Retail Sales! This is the report in which the US Census Bureau tells us about the changes in total receipts at stores that sell durable and nondurable goods - that is, goods you can touch, pick up, smell, eat, and so forth. As opposed to intangible goods, which are actually services. The Street likes this report because they like sales. They like corporate revenues, they like seeing the economy working, and they like profits.
April was slightly disappointing, though. Overall retail sales increased 0.5% (missing expectations), but ex-auto retail sales were up 0.6% (meeting expectations). Gas stations had the best month, with a 2.7% increase in sales (helped by rising gasoline costs, since this is total receipts we're looking at), while sporting goods, hobby, book & music store sales had the worst month (with sales falling 1.9%).
So that was past. In the present, the Econoday-surveyed analysts are expecting a soul-crushingly bad month, looking for overall sales to fall 0.3%, but for ex-auto retail sales to climb 0.3%. So, obviously, they're expecting car sales to outright tank. But are they right? Let's turn to the Census Bureau's Advance Monthly Sales For Retail and Food Services May 2011 report and find out.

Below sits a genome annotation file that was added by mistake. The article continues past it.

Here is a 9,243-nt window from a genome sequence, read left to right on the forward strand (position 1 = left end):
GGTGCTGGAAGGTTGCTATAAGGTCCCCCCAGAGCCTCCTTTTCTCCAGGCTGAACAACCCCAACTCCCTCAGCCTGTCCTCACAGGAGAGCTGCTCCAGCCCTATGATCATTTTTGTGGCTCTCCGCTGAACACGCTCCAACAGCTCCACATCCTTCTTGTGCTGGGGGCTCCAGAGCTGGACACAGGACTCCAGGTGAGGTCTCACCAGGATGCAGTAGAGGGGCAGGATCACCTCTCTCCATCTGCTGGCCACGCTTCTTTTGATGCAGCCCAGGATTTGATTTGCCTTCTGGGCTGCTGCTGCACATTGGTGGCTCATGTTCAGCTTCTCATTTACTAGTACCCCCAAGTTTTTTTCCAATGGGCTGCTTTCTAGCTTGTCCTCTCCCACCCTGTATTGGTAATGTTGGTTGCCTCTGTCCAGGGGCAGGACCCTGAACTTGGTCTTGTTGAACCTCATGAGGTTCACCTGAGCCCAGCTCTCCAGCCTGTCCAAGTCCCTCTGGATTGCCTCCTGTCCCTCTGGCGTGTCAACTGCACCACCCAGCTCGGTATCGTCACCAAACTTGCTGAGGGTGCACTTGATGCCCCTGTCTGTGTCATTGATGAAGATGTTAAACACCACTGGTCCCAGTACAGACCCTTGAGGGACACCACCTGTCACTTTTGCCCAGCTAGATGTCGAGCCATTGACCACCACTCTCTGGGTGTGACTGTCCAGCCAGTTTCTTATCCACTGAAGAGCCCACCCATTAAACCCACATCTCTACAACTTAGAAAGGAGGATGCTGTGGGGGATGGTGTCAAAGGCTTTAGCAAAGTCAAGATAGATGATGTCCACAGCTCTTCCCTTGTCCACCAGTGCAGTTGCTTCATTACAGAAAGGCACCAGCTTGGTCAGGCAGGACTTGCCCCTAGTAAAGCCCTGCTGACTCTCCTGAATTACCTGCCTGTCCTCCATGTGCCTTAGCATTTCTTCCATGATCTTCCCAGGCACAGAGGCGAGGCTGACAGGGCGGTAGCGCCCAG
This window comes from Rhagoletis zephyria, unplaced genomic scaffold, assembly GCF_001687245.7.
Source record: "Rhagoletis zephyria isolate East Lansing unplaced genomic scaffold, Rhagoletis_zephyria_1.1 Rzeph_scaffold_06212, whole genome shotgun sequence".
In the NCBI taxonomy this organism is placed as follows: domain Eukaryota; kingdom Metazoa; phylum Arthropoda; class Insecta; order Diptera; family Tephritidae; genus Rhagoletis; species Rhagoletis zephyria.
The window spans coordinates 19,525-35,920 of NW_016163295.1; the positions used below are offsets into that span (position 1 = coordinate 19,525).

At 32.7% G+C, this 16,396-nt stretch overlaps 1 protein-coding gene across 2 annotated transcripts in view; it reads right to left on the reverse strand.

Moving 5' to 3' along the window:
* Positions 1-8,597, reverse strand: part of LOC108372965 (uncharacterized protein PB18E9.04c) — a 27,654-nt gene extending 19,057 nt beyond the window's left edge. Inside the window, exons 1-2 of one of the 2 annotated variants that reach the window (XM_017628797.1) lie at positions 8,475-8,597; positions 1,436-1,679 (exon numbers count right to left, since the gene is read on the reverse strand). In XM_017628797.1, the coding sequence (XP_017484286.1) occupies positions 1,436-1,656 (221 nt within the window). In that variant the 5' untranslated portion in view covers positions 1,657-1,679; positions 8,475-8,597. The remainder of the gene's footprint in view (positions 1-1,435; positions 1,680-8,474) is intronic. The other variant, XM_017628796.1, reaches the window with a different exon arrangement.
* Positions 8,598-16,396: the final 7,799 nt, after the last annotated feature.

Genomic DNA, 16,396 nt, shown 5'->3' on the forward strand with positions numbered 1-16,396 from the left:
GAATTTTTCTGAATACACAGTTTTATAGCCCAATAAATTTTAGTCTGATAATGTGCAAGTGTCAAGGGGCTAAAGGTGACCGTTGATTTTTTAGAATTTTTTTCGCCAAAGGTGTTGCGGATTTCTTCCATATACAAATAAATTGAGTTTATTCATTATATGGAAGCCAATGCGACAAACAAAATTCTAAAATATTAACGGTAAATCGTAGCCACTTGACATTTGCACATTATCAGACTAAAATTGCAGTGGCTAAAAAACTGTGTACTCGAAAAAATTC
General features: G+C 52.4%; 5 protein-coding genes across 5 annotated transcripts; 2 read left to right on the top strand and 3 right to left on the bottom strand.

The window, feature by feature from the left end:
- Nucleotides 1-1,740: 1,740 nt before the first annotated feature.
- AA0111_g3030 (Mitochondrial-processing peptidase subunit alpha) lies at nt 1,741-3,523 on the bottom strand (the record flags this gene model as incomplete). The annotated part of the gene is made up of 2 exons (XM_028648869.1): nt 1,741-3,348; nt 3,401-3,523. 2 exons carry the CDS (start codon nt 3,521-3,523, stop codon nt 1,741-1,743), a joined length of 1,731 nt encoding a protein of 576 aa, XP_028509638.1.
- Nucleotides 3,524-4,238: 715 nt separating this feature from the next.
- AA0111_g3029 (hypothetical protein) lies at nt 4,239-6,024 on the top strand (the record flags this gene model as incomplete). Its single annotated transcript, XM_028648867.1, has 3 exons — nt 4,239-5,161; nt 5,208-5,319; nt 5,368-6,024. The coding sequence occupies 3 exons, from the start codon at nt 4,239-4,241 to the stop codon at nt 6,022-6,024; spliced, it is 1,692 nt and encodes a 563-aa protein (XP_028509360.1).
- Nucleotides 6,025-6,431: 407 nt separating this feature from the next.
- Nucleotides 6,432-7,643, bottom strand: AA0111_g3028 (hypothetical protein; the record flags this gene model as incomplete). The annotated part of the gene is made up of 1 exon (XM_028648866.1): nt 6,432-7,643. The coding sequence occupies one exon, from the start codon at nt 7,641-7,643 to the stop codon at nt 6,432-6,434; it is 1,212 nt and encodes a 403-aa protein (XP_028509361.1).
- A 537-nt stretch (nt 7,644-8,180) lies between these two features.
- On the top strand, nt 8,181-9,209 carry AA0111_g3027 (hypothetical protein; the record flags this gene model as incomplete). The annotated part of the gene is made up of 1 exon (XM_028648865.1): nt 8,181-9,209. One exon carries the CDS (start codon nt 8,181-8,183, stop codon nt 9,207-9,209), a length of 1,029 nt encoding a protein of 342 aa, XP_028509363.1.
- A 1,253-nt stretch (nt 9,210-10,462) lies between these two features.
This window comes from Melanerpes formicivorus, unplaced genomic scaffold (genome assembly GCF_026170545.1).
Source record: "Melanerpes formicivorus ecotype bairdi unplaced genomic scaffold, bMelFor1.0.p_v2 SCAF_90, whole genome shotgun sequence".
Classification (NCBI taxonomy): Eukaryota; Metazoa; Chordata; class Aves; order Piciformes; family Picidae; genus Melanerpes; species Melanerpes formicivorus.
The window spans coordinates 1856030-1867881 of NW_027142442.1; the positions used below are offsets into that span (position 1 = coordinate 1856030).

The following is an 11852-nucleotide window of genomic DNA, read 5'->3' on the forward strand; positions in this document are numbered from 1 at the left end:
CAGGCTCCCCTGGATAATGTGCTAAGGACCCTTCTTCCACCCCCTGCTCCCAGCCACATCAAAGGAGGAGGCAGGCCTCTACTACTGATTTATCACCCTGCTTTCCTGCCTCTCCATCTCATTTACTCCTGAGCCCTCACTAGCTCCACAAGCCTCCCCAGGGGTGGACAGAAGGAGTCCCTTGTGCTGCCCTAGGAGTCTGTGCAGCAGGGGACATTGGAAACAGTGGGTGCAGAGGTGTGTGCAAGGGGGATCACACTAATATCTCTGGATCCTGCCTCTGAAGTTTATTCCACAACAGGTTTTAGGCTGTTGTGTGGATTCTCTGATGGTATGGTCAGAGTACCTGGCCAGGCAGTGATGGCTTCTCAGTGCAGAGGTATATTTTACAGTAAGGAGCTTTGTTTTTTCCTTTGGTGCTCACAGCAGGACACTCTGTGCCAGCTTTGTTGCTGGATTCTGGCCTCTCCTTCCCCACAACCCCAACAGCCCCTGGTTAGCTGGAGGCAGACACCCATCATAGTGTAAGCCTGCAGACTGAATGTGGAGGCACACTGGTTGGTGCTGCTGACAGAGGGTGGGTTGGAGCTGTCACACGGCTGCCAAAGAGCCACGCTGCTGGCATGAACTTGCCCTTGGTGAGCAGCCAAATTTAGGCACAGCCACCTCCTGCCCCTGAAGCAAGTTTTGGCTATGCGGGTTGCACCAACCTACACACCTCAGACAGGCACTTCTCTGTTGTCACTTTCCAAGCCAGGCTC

Actually, they're wrong. But in a good way. May brings us a 0.2% decline in overall retail sales, and a 0.3% increase in ex-auto retail sales. So we beat expectations on the one and met expectations on the other. Miscellaneous store retailers had the best of the month, with a 2.1% increase in sales, while motor vehicle and parts dealers had the worst of the month (with a 2.9% decline in sales).
 A little hyperbole is good for the soul, don't you think?
 They really don't define "miscellaneous store retailers". I'm assuming this covers any type of store that either isn't covered in the existing categories, or one that straddles the boundaries so well that you can't really say it belongs to one over the other. Like a three-star restaurant that is also a lumber yard.